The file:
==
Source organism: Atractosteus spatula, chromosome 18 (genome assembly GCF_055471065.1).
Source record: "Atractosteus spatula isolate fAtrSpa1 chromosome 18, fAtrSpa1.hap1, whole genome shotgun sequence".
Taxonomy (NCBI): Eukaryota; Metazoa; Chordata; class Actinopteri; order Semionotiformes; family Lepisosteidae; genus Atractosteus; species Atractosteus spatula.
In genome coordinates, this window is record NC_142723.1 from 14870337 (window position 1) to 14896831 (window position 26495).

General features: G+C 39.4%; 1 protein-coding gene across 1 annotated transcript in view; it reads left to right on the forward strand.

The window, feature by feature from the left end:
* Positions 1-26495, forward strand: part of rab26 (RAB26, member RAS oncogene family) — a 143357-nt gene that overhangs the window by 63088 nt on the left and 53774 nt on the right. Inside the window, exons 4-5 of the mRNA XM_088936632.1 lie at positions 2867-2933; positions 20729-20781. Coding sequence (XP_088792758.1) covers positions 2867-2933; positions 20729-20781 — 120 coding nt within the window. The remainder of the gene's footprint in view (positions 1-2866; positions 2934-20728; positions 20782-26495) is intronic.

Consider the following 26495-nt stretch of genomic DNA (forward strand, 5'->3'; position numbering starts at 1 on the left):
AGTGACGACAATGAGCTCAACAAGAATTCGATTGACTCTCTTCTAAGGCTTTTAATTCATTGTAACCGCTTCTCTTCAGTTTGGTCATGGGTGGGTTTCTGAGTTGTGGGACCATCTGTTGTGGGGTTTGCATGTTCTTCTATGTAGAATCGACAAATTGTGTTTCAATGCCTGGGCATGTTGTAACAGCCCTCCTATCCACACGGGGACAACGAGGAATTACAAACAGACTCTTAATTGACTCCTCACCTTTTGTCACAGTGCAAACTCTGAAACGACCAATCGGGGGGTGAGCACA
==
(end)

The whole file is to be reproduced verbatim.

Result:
Source organism: Atractosteus spatula, chromosome 18 (genome assembly GCF_055471065.1).
Source record: "Atractosteus spatula isolate fAtrSpa1 chromosome 18, fAtrSpa1.hap1, whole genome shotgun sequence".
Taxonomy (NCBI): Eukaryota; Metazoa; Chordata; class Actinopteri; order Semionotiformes; family Lepisosteidae; genus Atractosteus; species Atractosteus spatula.
In genome coordinates, this window is record NC_142723.1 from 14870337 (window position 1) to 14896831 (window position 26495).

General features: G+C 39.4%; 1 protein-coding gene across 1 annotated transcript in view; it reads left to right on the forward strand.

The window, feature by feature from the left end:
* Positions 1-26495, forward strand: part of rab26 (RAB26, member RAS oncogene family) — a 143357-nt gene that overhangs the window by 63088 nt on the left and 53774 nt on the right. Inside the window, exons 4-5 of the mRNA XM_088936632.1 lie at positions 2867-2933; positions 20729-20781. Coding sequence (XP_088792758.1) covers positions 2867-2933; positions 20729-20781 — 120 coding nt within the window. The remainder of the gene's footprint in view (positions 1-2866; positions 2934-20728; positions 20782-26495) is intronic.

Consider the following 26495-nt stretch of genomic DNA (forward strand, 5'->3'; position numbering starts at 1 on the left):
AGTGACGACAATGAGCTCAACAAGAATTCGATTGACTCTCTTCTAAGGCTTTTAATTCATTGTAACCGCTTCTCTTCAGTTTGGTCATGGGTGGGTTTCTGAGTTGTGGGACCATCTGTTGTGGGGTTTGCATGTTCTTCTATGTAGAATCGACAAATTGTGTTTCAATGCCTGGGCATGTTGTAACAGCCCTCCTATCCACACGGGGACAACGAGGAATTACAAACAGACTCTTAATTGACTCCTCACCTTTTGTCACAGTGCAAACTCTGAAACGACCAATCGGGGGGTGAGCACA